Why Cooking Feeds My Soul

982 words | 4 page(s)

As a kid, I would watch my grandmother cook. She could make anything from scratch, such as raviolis, pies, lasagna, and bread. My grandmother also made her own dips, chopping up onions as quickly as her hands could fly. Although she worked fast, she never cut corners. Her house always smelled like food, aromas of basil, butter, and tomato sauce filling her kitchen, the scent hitting you as soon as you walked in the door. Keeping the stomach from growling was almost impossible.

In contrast, my mother did not enjoy cooking as much as my grandmother. While she could make some tasty meatloaf, chicken, and mashed potatoes, it did not taste as good. I would never tell her that, but I preferred my grandmother’s cooking. The awesome part is that my grandmother was not just somebody who would do things herself and not explain how she did something. She would take the time to teach me how to cook, so that I could learn to cook for myself. I appreciated that she was always patient with me, not getting upset when I put too much milk in a dish and laughing when I substituted mint extract for vanilla extract when making cookies because I did not think that it would make a difference.

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I have many sweet memories of cooking with my grandmother. If I had to pick her best dish or specialty, it would have to be her homemade cherry pie, hands down. The cherries were always fresh and the crust was light and flaky, just the way it should be.

“The key to a good crust,” said my grandmother to me one Saturday afternoon, as she was making her famous cherry pie, “is to not handle the dough too much.”

That is a statement that I have never forgotten. To this day, I still take great care in making my pie crusts. Because of my grandmother and her taking the time to teach me how to cook, I am a good cook today. I know how to make many dishes, such as Manicotti, Ravioli with Sundried Tomatoes, Chicken Pesto, Irish Stew, Stir Fry with Shrimp, homemade meatballs, and an awesome Cherry Cheesecake. My grandmother also taught me other things related to cooking besides the basic cooking process.

“A good cook always cleans up after oneself,” my grandmother said to me.
Any time that my grandmother hosted a holiday, she made sure that the whole family got involved in washing and drying the dishes, as well as putting them away. While it did not necessarily thrill me at the time, I developed good cooking ethics. She also stressed the importance of making the dish look appealing to the eye and presentable. That is something that I strive to do when I cook my dishes. If I am making an Italian dish such as stuffed shells, I never just throw a piece of garlic bread on the plate or use a cheap paper plate when serving guests. I make sure that I use nice plates, high quality silverware, and have fancy napkins on the table for company. I want things to look decent for people. You will never get a chipped drinking glass or cracked plate if you eat a meal at my house.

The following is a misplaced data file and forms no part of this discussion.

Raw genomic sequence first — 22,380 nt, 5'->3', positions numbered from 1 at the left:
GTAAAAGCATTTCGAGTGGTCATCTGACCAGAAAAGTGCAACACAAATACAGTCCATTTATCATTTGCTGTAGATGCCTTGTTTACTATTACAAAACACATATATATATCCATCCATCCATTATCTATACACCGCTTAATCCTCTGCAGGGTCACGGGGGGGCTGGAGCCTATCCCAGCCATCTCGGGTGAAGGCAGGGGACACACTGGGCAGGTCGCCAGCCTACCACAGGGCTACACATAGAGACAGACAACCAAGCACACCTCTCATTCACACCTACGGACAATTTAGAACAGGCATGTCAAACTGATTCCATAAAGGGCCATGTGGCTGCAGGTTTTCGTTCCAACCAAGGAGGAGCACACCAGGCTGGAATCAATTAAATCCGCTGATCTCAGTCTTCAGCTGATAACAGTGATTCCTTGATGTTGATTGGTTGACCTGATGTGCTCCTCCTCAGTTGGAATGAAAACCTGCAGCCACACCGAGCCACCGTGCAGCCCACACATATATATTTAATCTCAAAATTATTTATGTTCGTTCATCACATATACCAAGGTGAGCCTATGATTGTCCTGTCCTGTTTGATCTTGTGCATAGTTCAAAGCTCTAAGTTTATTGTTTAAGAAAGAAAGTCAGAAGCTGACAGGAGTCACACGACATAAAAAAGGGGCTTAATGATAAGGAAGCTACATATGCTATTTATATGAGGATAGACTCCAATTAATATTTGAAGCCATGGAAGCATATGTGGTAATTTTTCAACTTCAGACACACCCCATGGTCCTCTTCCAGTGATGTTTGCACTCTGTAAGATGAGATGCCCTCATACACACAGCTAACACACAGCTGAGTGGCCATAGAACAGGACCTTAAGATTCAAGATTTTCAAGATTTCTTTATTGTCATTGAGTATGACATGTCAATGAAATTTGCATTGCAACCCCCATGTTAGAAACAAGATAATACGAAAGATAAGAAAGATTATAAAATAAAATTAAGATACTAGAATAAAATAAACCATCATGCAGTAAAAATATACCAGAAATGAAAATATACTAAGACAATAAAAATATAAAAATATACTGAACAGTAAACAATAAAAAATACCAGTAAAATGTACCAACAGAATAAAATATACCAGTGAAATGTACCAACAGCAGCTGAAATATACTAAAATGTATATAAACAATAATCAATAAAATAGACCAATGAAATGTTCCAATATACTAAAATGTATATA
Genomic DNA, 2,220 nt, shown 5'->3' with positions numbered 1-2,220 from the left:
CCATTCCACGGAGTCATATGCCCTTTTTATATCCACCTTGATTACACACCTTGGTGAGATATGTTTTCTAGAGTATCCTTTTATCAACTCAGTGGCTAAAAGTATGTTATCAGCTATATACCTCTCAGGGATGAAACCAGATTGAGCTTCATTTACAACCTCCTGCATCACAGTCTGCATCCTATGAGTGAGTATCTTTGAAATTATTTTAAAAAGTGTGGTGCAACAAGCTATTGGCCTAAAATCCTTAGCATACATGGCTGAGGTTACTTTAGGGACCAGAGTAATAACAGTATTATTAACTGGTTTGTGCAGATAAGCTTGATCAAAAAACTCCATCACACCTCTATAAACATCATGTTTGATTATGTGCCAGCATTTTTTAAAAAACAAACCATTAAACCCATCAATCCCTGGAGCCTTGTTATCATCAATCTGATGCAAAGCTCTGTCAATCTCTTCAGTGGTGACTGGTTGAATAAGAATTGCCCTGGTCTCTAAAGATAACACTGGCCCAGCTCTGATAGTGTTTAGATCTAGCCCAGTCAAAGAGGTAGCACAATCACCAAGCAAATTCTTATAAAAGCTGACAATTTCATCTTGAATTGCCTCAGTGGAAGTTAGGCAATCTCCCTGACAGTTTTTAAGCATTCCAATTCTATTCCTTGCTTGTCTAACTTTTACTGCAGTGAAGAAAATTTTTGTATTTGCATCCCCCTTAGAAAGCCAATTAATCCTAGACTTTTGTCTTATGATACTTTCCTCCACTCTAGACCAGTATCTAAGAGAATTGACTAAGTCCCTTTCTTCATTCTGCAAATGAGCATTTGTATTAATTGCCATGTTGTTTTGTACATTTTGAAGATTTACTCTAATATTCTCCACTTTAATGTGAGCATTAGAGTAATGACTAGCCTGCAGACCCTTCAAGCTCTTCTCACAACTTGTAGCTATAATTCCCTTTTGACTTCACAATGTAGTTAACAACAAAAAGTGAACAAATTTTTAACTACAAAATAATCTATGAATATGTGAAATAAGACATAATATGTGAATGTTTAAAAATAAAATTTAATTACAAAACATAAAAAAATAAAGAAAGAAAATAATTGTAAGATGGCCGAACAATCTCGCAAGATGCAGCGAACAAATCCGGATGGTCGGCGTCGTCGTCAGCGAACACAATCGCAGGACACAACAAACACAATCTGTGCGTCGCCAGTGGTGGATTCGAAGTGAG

Cooking has also enhanced my life in ways that I did not expect. For me, cooking is also a way that I show people that I care about them. While this can never replace hugging or kissing somebody, having deep conversations, or telling important individuals in my life how much they mean to me, cooking is an easy way that I can show affection for somebody. If a friend comes over to the house, I am usually sending them away with a care package and leftovers. That is just the way that I am.

Because of my grandmother, I also love cooking for the holidays, especially Thanksgiving and Christmas. I get excited making lists of food items for each part of the meal, including appetizers, entrees, and all of the delicious desserts. I also make my own bread. My grandmother was the inspiration behind my desire to start making my own bread.

Last year, my grandmother gave me a bread maker for my birthday. The excitement I felt when I opened it is something that I am almost too embarrassed to express. Until a person eats homemade bread created from a bread maker, that person cannot understand the difference in taste as opposed to store bought processed bread. The bread maker bread is so much fresher and lighter.

A few weeks ago, I invited friends over for some homemade pizzas. A couple of pals said that they had never eaten pizza so delicious My friends raved that my pizzas were not greasy and had somewhat of an artisan feel, a pizza that one would get in a specialty pizza shop in San Francisco, California or Ithaca, New York. However, I did plan my pizza in advance, each one having a particular theme. One pizza had a sundried tomato theme, while the other two were topped with mushrooms, green peppers, and olives. I even created a new type of pizza without cheese, which I decorated with beets, onions, spinach, pine nuts, and olive oil. You could not even tell that the pizza lacked cheese, the vegetable and other toppings giving the pizza a rich, full flavor.

Cooking is a major of who I am, my cooking skills encouraged by my grandmother during my younger years. Through cooking, I can bake healthy meals and show affection for people that I love. Yet, cooking has also allowed me to expand my mind, giving me the opportunity to express my creativity and individuality through food. I am grateful that I had the greatest teacher, who filled me with confidence and passion. Thank you grandma for making me who I am today.

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